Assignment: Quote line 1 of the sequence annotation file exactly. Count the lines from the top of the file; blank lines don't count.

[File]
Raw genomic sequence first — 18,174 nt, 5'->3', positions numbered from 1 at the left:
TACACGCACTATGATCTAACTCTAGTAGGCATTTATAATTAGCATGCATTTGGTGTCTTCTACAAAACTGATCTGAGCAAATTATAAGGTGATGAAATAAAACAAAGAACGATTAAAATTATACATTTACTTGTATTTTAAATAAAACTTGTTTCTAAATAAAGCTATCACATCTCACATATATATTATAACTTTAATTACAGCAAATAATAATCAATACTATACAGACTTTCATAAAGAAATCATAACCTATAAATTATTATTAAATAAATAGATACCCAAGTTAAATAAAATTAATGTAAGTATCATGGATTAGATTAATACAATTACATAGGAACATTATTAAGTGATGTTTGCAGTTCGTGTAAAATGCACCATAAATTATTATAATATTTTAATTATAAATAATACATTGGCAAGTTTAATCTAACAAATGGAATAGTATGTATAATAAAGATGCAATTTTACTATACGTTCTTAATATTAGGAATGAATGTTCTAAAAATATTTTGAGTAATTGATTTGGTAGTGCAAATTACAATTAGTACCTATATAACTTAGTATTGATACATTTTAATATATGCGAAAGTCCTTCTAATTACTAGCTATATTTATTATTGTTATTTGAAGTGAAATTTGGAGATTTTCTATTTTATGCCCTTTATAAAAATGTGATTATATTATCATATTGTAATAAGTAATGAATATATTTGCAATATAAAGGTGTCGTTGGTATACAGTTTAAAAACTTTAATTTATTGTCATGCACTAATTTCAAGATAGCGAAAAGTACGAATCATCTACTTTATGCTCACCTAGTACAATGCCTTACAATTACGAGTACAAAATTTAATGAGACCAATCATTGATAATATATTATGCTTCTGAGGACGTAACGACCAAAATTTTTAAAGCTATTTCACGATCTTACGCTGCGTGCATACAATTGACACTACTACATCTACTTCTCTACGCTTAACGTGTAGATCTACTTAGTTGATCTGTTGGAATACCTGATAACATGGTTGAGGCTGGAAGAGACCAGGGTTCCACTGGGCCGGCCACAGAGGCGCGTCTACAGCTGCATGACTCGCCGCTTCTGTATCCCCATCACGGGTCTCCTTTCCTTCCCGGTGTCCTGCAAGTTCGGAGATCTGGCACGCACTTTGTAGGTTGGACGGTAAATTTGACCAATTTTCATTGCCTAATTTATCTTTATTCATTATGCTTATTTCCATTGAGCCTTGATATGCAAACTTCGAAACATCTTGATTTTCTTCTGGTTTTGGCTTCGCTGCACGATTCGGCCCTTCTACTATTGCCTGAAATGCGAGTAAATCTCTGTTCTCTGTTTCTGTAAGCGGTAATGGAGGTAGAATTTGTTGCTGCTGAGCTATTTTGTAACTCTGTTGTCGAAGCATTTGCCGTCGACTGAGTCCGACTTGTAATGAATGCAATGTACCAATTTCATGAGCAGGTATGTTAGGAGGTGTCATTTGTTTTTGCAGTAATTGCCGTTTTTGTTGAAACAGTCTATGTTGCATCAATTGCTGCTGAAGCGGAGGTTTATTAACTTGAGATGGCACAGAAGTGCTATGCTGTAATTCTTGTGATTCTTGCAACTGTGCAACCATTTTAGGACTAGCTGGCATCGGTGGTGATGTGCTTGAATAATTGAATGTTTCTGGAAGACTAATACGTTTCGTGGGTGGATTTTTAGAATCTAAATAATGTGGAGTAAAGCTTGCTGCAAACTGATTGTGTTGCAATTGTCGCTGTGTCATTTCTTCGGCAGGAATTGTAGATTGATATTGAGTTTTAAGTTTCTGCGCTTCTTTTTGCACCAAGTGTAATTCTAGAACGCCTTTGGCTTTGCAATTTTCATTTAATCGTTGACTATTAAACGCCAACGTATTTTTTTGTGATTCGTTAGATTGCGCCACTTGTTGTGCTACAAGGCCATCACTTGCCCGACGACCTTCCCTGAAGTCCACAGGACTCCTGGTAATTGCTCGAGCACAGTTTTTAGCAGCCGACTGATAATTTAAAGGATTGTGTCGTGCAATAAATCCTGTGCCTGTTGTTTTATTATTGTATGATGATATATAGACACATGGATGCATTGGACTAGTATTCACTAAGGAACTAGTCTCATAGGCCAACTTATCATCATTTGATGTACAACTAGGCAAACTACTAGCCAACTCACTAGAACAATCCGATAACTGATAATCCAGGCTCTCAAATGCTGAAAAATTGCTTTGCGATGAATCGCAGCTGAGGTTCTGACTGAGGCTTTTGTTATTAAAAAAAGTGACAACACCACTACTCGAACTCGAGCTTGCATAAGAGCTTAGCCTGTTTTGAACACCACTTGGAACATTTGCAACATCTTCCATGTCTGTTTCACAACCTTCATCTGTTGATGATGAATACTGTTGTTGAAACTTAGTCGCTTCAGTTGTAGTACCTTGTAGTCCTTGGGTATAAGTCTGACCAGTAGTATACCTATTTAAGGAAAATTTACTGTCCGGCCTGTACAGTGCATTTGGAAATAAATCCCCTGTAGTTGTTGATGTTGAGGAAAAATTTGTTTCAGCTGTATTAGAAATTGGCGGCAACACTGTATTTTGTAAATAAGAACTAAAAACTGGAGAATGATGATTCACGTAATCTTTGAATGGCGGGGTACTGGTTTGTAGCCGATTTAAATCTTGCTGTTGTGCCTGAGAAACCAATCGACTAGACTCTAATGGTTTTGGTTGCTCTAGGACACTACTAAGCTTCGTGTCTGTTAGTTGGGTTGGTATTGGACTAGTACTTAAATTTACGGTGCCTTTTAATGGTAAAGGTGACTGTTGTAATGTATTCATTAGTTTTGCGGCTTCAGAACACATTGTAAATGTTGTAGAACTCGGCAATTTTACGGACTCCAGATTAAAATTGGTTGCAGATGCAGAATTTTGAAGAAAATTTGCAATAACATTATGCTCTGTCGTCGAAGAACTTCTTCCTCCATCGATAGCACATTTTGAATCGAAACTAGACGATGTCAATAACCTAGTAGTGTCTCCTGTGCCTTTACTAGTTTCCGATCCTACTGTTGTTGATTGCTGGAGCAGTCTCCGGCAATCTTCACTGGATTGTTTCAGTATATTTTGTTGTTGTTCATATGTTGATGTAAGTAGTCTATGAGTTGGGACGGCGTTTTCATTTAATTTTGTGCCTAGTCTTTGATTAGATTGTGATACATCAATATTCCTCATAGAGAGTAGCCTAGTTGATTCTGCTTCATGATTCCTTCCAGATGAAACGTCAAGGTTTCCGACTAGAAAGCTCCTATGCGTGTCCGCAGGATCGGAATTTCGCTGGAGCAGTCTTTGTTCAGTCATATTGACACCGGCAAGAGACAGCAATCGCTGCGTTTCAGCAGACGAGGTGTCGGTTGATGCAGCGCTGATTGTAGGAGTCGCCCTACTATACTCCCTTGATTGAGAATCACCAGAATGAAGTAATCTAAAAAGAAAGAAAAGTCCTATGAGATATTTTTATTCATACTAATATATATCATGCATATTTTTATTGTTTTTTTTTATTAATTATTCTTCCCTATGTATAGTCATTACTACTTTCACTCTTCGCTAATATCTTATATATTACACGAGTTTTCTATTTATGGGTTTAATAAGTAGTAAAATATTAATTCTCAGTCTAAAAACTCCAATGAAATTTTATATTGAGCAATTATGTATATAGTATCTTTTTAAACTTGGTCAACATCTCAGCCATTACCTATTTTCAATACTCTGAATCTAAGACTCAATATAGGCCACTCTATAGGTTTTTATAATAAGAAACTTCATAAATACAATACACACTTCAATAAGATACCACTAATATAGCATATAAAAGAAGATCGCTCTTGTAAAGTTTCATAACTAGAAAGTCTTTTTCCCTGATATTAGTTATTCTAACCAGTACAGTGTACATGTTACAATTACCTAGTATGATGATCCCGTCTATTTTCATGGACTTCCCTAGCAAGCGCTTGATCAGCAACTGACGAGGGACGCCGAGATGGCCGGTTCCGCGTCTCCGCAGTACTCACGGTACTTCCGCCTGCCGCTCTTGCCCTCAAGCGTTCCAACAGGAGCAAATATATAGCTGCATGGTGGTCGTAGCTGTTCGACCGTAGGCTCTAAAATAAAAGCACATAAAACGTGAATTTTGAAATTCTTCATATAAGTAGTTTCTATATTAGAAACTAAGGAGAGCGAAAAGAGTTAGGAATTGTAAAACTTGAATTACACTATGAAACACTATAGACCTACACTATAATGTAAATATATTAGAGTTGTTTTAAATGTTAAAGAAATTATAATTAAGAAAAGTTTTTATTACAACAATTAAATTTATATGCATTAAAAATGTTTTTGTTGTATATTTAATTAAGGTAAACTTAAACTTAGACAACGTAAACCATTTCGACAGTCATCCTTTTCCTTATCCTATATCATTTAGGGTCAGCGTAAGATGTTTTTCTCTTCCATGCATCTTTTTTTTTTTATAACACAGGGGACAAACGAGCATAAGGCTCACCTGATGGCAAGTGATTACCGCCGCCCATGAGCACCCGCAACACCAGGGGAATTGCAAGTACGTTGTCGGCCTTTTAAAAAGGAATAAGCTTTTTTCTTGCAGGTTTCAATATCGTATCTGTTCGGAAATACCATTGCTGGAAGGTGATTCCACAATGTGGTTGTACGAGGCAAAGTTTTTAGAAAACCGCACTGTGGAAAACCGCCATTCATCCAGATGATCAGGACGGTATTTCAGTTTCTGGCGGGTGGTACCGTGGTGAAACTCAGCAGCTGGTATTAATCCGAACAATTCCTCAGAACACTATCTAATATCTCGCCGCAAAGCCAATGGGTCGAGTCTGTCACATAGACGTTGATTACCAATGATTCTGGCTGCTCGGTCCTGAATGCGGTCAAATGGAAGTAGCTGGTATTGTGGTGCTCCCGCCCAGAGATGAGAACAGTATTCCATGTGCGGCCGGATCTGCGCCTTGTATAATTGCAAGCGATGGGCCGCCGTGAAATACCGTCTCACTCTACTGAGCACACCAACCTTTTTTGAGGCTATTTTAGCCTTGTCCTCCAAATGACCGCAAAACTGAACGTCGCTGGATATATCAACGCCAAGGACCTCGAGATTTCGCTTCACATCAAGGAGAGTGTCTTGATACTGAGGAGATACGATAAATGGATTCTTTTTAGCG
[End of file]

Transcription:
Raw genomic sequence first — 18,174 nt, 5'->3', positions numbered from 1 at the left: